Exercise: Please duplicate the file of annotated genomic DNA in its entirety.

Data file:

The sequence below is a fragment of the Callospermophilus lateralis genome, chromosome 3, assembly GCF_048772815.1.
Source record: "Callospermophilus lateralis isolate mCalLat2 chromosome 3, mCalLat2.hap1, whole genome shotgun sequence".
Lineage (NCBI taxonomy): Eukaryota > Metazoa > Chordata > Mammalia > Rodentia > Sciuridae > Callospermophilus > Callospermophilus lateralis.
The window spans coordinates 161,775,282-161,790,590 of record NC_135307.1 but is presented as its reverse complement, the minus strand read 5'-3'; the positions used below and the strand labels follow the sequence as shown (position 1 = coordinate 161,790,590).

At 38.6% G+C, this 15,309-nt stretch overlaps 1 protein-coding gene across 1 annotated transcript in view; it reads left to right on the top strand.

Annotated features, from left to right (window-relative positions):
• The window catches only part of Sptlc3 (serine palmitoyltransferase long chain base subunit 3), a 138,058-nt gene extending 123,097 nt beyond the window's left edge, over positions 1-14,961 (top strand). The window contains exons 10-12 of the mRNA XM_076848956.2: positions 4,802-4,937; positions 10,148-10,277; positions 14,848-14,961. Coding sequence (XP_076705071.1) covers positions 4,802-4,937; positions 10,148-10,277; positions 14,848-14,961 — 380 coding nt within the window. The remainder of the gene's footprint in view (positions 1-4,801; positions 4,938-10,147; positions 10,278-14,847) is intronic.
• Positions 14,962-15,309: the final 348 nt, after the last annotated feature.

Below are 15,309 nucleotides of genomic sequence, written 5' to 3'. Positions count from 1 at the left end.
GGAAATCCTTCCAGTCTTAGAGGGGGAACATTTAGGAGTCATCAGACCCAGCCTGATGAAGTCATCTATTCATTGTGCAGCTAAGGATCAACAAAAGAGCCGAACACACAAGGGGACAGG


The sequence below is a fragment of the Callospermophilus lateralis genome, chromosome 3, assembly GCF_048772815.1.
Source record: "Callospermophilus lateralis isolate mCalLat2 chromosome 3, mCalLat2.hap1, whole genome shotgun sequence".
Lineage (NCBI taxonomy): Eukaryota > Metazoa > Chordata > Mammalia > Rodentia > Sciuridae > Callospermophilus > Callospermophilus lateralis.
The window spans coordinates 161,775,282-161,790,590 of record NC_135307.1 but is presented as its reverse complement, the minus strand read 5'-3'; the positions used below and the strand labels follow the sequence as shown (position 1 = coordinate 161,790,590).

At 38.6% G+C, this 15,309-nt stretch overlaps 1 protein-coding gene across 1 annotated transcript in view; it reads left to right on the top strand.

Annotated features, from left to right (window-relative positions):
• The window catches only part of Sptlc3 (serine palmitoyltransferase long chain base subunit 3), a 138,058-nt gene extending 123,097 nt beyond the window's left edge, over positions 1-14,961 (top strand). The window contains exons 10-12 of the mRNA XM_076848956.2: positions 4,802-4,937; positions 10,148-10,277; positions 14,848-14,961. Coding sequence (XP_076705071.1) covers positions 4,802-4,937; positions 10,148-10,277; positions 14,848-14,961 — 380 coding nt within the window. The remainder of the gene's footprint in view (positions 1-4,801; positions 4,938-10,147; positions 10,278-14,847) is intronic.
• Positions 14,962-15,309: the final 348 nt, after the last annotated feature.

Below are 15,309 nucleotides of genomic sequence, written 5' to 3'. Positions count from 1 at the left end.
GGAAATCCTTCCAGTCTTAGAGGGGGAACATTTAGGAGTCATCAGACCCAGCCTGATGAAGTCATCTATTCATTGTGCAGCTAAGGATCAACAAAAGAGCCGAACACACAAGGGGACAGG